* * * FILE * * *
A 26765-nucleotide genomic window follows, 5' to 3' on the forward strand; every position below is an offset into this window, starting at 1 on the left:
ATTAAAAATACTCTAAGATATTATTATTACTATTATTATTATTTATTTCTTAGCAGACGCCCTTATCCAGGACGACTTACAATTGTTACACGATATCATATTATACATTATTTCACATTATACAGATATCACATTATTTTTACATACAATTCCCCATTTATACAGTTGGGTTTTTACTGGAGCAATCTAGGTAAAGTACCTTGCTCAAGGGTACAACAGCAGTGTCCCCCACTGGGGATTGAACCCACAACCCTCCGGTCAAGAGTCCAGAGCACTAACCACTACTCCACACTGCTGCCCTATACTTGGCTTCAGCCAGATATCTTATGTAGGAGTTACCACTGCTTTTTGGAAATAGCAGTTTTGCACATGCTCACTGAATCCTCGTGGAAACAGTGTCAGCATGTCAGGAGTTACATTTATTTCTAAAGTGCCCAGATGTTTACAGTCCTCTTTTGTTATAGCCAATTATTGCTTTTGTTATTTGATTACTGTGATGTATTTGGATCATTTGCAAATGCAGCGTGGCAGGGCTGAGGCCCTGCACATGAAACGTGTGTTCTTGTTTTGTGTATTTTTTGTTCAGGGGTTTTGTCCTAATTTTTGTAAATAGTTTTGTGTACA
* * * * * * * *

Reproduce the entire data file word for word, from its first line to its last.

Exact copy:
A 26765-nucleotide genomic window follows, 5' to 3' on the forward strand; every position below is an offset into this window, starting at 1 on the left:
ATTAAAAATACTCTAAGATATTATTATTACTATTATTATTATTTATTTCTTAGCAGACGCCCTTATCCAGGACGACTTACAATTGTTACACGATATCATATTATACATTATTTCACATTATACAGATATCACATTATTTTTACATACAATTCCCCATTTATACAGTTGGGTTTTTACTGGAGCAATCTAGGTAAAGTACCTTGCTCAAGGGTACAACAGCAGTGTCCCCCACTGGGGATTGAACCCACAACCCTCCGGTCAAGAGTCCAGAGCACTAACCACTACTCCACACTGCTGCCCTATACTTGGCTTCAGCCAGATATCTTATGTAGGAGTTACCACTGCTTTTTGGAAATAGCAGTTTTGCACATGCTCACTGAATCCTCGTGGAAACAGTGTCAGCATGTCAGGAGTTACATTTATTTCTAAAGTGCCCAGATGTTTACAGTCCTCTTTTGTTATAGCCAATTATTGCTTTTGTTATTTGATTACTGTGATGTATTTGGATCATTTGCAAATGCAGCGTGGCAGGGCTGAGGCCCTGCACATGAAACGTGTGTTCTTGTTTTGTGTATTTTTTGTTCAGGGGTTTTGTCCTAATTTTTGTAAATAGTTTTGTGTACA